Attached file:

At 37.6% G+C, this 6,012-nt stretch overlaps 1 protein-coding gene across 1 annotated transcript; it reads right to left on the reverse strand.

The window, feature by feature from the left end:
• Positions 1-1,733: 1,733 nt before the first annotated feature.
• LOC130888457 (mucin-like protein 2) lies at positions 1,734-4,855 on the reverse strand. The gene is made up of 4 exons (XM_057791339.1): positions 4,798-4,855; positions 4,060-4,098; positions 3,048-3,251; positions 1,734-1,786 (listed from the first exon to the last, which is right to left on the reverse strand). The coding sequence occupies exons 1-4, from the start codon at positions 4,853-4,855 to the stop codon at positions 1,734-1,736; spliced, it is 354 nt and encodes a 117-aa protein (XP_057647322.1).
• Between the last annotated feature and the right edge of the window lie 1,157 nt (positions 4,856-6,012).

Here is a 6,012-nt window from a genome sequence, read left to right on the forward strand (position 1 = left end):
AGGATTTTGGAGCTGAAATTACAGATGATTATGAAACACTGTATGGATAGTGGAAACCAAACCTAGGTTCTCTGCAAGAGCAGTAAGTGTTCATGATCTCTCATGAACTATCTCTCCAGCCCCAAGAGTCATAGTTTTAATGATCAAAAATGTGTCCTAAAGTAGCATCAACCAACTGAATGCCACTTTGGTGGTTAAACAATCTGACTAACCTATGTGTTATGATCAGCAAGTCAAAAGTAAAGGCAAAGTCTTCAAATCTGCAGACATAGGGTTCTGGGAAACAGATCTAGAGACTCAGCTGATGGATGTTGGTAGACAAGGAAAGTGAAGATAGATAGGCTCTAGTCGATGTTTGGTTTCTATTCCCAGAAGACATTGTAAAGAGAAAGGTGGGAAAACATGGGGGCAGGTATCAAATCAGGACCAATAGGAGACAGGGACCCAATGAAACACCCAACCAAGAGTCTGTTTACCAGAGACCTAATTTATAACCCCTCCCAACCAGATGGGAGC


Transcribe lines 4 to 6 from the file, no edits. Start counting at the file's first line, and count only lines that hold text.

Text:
• LOC130888457 (mucin-like protein 2) lies at positions 1,734-4,855 on the reverse strand. The gene is made up of 4 exons (XM_057791339.1): positions 4,798-4,855; positions 4,060-4,098; positions 3,048-3,251; positions 1,734-1,786 (listed from the first exon to the last, which is right to left on the reverse strand). The coding sequence occupies exons 1-4, from the start codon at positions 4,853-4,855 to the stop codon at positions 1,734-1,736; spliced, it is 354 nt and encodes a 117-aa protein (XP_057647322.1).
• Between the last annotated feature and the right edge of the window lie 1,157 nt (positions 4,856-6,012).

Here is a 6,012-nt window from a genome sequence, read left to right on the forward strand (position 1 = left end):